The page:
Could Your Cell Phone Increase Your Risk of Miscarriage? [New Study]
A new study published in the journal Scientific Reports links a higher risk of miscarriage to exposure to a type of low-level radiation called “non-ionizing radiation.”
The researchers from Kaiser Permanente found that a woman’s risk of miscarriage rose from 10% to 24% as she was exposed to higher levels of radiation.
That sounds very scary, but let’s be clear, this research is still in its early stage. The study didn’t show that the non-ionizing radiation caused the miscarriages. It merely suggests that there is a possible link.
But where does the radiation come from?
Ordinary things in a person’s everyday life give off low levels of radiation: cell phones, smart meters, wireless networks, and microwaves.
It’s an area of research to keep an eye on, but it doesn’t mean that a cell phone is directly harming fetuses.
There’s no reason to panic and throw out your cell phone and microwave just yet. There is still a lot more to learn about low-level radiation and miscarriages. Preliminary studies like this often bring up more questions than answers, and it will probably be years because there is a definitive conclusion.
So what exactly is non-ionizing radiation?
According to the National Institutes of Health, radiation is “invisible areas of energy that are associated with the use of electrical power and various forms of natural and man-made lighting.”
We rely on those energy fields to power our everyday devices.
The energy fields are typically categorized as non-ionizing and ionizing:
- Non-ionizing radiation
- Emitted from household devices like cell phones, microwaves, and wireless networks
- Generally considered to be safe
- Ionizing radiation
- Comes from ultraviolet light, X-rays, and gamma rays
- Known to cause direct cellular and DNA damage that can lead to cancer – for example, if you spend too much time in the sun too often, it can lead to skin cancer.
The most significant difference is that ionizing radiation is known to cause cellular damage that can lead to cancer and non-ionizing is considered to be safe.
But increasingly, scientists are discovering that even non-ionizing radiation could affect our bodies in harmful ways. And that’s where the new study from Scientific Reports comes in.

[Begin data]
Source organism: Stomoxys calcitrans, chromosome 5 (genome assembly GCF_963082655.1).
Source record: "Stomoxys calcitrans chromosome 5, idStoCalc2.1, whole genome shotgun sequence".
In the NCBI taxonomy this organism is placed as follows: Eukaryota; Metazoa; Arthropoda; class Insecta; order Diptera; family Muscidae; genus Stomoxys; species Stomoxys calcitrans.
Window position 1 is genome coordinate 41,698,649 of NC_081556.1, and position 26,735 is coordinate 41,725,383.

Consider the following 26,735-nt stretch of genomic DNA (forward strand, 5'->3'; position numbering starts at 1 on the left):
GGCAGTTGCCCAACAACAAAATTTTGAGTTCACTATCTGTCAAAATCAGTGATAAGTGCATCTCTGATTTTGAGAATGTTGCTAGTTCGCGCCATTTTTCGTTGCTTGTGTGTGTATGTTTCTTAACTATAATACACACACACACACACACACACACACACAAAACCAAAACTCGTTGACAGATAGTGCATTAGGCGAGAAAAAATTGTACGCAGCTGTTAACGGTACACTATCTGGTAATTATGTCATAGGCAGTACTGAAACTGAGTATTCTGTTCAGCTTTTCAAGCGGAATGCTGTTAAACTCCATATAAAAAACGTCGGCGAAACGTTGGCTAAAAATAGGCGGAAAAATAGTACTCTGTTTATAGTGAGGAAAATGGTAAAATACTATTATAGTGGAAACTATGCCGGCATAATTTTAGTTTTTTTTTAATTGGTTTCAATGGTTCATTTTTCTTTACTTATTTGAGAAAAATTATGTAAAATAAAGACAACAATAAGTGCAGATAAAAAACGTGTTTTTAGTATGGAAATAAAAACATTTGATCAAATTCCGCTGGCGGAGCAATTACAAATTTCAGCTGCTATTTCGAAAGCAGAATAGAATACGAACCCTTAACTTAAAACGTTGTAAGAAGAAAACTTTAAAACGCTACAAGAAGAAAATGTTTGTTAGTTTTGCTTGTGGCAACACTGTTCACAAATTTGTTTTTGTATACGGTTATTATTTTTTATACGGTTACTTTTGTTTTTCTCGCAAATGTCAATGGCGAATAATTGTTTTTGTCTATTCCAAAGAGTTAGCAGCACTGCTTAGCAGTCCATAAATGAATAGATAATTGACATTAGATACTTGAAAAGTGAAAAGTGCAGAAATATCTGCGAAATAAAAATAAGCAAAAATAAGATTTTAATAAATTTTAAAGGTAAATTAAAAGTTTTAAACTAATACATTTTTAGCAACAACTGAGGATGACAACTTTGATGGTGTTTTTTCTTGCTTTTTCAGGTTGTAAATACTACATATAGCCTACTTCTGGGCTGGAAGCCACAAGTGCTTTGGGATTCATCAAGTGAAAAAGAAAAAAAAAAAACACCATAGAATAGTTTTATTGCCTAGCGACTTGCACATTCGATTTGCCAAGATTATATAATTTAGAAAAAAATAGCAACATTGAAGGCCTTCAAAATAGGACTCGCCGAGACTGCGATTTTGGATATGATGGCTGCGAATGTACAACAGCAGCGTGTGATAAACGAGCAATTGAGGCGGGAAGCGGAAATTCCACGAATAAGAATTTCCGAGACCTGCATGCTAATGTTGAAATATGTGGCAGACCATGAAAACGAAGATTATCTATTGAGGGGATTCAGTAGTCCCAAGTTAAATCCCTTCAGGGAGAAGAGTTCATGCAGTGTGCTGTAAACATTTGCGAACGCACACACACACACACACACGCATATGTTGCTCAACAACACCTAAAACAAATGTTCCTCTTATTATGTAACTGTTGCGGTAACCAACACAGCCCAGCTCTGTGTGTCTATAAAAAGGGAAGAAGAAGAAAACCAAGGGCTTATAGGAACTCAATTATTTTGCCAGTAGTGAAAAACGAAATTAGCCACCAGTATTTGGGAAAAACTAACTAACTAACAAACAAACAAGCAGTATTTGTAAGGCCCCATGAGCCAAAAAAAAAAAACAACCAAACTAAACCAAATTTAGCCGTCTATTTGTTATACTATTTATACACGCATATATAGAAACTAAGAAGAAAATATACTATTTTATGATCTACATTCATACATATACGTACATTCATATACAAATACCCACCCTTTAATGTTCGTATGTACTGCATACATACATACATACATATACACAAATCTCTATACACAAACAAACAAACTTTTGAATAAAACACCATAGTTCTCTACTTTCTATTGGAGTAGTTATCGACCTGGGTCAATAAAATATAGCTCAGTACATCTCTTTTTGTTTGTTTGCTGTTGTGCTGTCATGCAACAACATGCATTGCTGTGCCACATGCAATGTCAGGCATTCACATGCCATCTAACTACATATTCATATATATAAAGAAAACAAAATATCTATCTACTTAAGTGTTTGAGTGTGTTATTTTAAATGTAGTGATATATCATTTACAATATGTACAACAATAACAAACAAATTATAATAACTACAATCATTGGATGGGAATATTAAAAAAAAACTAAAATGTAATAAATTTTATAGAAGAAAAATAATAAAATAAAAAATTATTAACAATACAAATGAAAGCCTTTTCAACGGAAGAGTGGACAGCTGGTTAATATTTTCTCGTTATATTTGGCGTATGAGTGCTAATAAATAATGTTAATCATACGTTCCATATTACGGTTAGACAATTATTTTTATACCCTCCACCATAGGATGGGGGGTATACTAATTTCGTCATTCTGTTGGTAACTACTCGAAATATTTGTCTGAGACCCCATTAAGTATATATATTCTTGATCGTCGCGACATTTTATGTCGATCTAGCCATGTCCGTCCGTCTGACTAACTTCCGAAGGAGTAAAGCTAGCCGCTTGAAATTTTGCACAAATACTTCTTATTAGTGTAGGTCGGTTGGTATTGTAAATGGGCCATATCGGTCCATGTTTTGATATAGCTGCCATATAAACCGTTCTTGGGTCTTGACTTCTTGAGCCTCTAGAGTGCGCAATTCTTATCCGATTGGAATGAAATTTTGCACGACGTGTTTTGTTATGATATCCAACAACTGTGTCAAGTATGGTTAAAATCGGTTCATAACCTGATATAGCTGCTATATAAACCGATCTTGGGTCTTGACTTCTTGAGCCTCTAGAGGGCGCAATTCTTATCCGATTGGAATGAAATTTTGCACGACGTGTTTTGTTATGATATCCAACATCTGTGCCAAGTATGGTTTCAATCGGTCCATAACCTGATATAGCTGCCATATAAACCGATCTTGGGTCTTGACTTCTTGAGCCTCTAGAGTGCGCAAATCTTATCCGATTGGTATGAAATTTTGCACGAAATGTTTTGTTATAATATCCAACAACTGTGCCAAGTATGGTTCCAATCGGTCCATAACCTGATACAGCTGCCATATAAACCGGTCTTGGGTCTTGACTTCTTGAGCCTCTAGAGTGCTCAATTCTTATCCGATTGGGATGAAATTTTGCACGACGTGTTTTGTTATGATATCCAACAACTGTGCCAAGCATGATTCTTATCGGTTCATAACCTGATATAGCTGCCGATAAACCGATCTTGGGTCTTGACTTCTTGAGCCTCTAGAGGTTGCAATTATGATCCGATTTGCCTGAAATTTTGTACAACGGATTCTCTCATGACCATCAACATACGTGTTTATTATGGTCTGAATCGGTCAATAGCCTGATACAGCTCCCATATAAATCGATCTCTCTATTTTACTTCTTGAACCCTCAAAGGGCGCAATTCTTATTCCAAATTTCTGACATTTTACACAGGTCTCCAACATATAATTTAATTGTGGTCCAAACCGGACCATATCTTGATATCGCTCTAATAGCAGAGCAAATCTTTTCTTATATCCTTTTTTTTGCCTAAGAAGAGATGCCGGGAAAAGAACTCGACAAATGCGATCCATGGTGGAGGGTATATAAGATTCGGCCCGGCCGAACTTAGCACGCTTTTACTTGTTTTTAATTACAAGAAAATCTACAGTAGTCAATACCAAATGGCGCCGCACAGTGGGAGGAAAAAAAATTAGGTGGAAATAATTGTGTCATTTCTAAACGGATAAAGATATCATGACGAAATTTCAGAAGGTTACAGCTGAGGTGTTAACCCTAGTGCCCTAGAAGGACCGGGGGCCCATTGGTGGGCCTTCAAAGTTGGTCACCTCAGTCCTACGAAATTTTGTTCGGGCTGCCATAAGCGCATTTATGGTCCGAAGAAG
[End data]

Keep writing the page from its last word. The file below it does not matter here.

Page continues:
[H2] Tell me more about this study.
The researchers at Kaiser Permanente decided to look into miscarriage specifically because it doesn’t take years to develop like cancer. And they thought it would be easier to draw correlations between the radiation exposure and the health outcome.
The study was based in Oakland, California and they recruited 913 women from the Bay Area at the start of their pregnancies. They tracked the women for up to 20 weeks – the period during which miscarriages occur.
Genetic factors cause most miscarriages, but environmental factors are believed to play a more significant role. The researchers wanted to see if there was a link between miscarriages and the non-ionizing radiation in our environment.
The researchers needed to know the amount of radiation the women come into contact with during a typical day, so the women wore a radiation-measuring meter for 24 hours.
Afterwards, they grouped the women into four categories based on exposure levels. The lowest levels were less than 2.5 milligauss (the measure for magnetic field non-ionizing radiation) in the 24-hour period.
Women with higher levels of exposure were at a nearly three times greater risk of miscarriage compared to the women with lowest levels of exposure.
The finding held even after the researchers controlled for factors that might explain the differences between the groups, including smoking status, miscarriage history, age, and race.
This sounds complicated.
But what you need to know right now is that this was an observational study and not an experimental study, so the researchers could not establish causation between the low-level radiation and miscarriages.
That means that they cannot definitively say that non-ionizing radiation directly causes miscarriages. It only suggests that there could be a connection between the two. Not all women with higher radiation exposure levels miscarried, and women with the lowest levels also had miscarriages.
Right now, the general assumption among scientists is that non-ionizing radiation does not have a biological effect. The study published in Scientific Reports is just the beginning of research into the topic.
If you are concerned about your exposure to these emissions, you can avoid them by keeping a distance from sources of non-ionizing radiation as much as possible.
At MCRM, we’re dedicated to offering compassionate and high-quality fertility care. Part of that is staying informed when studies in our field are published. You can always contact us at MCRM if you have any questions or concerns.